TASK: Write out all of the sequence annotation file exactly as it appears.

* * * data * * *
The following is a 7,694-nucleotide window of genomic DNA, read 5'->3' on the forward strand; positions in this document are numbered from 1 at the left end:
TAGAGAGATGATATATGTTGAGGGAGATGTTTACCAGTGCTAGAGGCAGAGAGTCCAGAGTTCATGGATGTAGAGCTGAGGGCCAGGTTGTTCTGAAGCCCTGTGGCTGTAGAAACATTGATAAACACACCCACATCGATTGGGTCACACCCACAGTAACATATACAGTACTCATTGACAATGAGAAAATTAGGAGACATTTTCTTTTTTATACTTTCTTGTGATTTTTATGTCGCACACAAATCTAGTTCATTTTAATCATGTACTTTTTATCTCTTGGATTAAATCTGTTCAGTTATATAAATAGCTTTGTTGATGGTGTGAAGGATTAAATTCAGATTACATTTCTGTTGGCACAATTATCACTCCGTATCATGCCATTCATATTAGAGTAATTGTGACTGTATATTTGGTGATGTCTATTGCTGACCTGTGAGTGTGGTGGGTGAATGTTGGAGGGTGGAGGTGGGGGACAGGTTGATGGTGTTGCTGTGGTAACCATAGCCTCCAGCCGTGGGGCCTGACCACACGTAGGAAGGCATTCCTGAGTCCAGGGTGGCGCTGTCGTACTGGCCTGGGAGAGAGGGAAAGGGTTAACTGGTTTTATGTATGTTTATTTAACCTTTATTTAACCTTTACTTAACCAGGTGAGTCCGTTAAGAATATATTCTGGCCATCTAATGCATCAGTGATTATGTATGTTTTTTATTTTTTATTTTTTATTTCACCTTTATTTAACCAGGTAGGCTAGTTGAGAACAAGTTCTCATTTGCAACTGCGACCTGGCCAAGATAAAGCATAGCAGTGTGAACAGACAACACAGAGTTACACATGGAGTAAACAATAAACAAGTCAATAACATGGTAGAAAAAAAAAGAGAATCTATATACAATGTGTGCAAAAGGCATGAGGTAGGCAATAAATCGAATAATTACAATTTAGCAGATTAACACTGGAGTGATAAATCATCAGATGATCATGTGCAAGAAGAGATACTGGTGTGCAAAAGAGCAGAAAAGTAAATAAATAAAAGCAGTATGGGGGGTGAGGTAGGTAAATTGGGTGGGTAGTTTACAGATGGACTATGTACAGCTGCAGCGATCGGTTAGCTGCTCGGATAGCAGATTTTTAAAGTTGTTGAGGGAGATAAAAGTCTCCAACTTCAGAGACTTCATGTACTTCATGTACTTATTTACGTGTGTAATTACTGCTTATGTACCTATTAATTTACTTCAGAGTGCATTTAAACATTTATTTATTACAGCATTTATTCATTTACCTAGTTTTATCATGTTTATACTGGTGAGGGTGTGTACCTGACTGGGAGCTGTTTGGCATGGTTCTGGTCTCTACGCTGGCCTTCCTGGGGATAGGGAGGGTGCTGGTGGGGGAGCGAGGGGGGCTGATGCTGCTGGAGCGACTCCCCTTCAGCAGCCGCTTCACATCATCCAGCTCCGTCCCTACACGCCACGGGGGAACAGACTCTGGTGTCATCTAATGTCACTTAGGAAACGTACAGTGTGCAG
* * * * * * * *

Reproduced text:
The following is a 7,694-nucleotide window of genomic DNA, read 5'->3' on the forward strand; positions in this document are numbered from 1 at the left end:
TAGAGAGATGATATATGTTGAGGGAGATGTTTACCAGTGCTAGAGGCAGAGAGTCCAGAGTTCATGGATGTAGAGCTGAGGGCCAGGTTGTTCTGAAGCCCTGTGGCTGTAGAAACATTGATAAACACACCCACATCGATTGGGTCACACCCACAGTAACATATACAGTACTCATTGACAATGAGAAAATTAGGAGACATTTTCTTTTTTATACTTTCTTGTGATTTTTATGTCGCACACAAATCTAGTTCATTTTAATCATGTACTTTTTATCTCTTGGATTAAATCTGTTCAGTTATATAAATAGCTTTGTTGATGGTGTGAAGGATTAAATTCAGATTACATTTCTGTTGGCACAATTATCACTCCGTATCATGCCATTCATATTAGAGTAATTGTGACTGTATATTTGGTGATGTCTATTGCTGACCTGTGAGTGTGGTGGGTGAATGTTGGAGGGTGGAGGTGGGGGACAGGTTGATGGTGTTGCTGTGGTAACCATAGCCTCCAGCCGTGGGGCCTGACCACACGTAGGAAGGCATTCCTGAGTCCAGGGTGGCGCTGTCGTACTGGCCTGGGAGAGAGGGAAAGGGTTAACTGGTTTTATGTATGTTTATTTAACCTTTATTTAACCTTTACTTAACCAGGTGAGTCCGTTAAGAATATATTCTGGCCATCTAATGCATCAGTGATTATGTATGTTTTTTATTTTTTATTTTTTATTTCACCTTTATTTAACCAGGTAGGCTAGTTGAGAACAAGTTCTCATTTGCAACTGCGACCTGGCCAAGATAAAGCATAGCAGTGTGAACAGACAACACAGAGTTACACATGGAGTAAACAATAAACAAGTCAATAACATGGTAGAAAAAAAAAGAGAATCTATATACAATGTGTGCAAAAGGCATGAGGTAGGCAATAAATCGAATAATTACAATTTAGCAGATTAACACTGGAGTGATAAATCATCAGATGATCATGTGCAAGAAGAGATACTGGTGTGCAAAAGAGCAGAAAAGTAAATAAATAAAAGCAGTATGGGGGGTGAGGTAGGTAAATTGGGTGGGTAGTTTACAGATGGACTATGTACAGCTGCAGCGATCGGTTAGCTGCTCGGATAGCAGATTTTTAAAGTTGTTGAGGGAGATAAAAGTCTCCAACTTCAGAGACTTCATGTACTTCATGTACTTATTTACGTGTGTAATTACTGCTTATGTACCTATTAATTTACTTCAGAGTGCATTTAAACATTTATTTATTACAGCATTTATTCATTTACCTAGTTTTATCATGTTTATACTGGTGAGGGTGTGTACCTGACTGGGAGCTGTTTGGCATGGTTCTGGTCTCTACGCTGGCCTTCCTGGGGATAGGGAGGGTGCTGGTGGGGGAGCGAGGGGGGCTGATGCTGCTGGAGCGACTCCCCTTCAGCAGCCGCTTCACATCATCCAGCTCCGTCCCTACACGCCACGGGGGAACAGACTCTGGTGTCATCTAATGTCACTTAGGAAACGTACAGTGTGCAG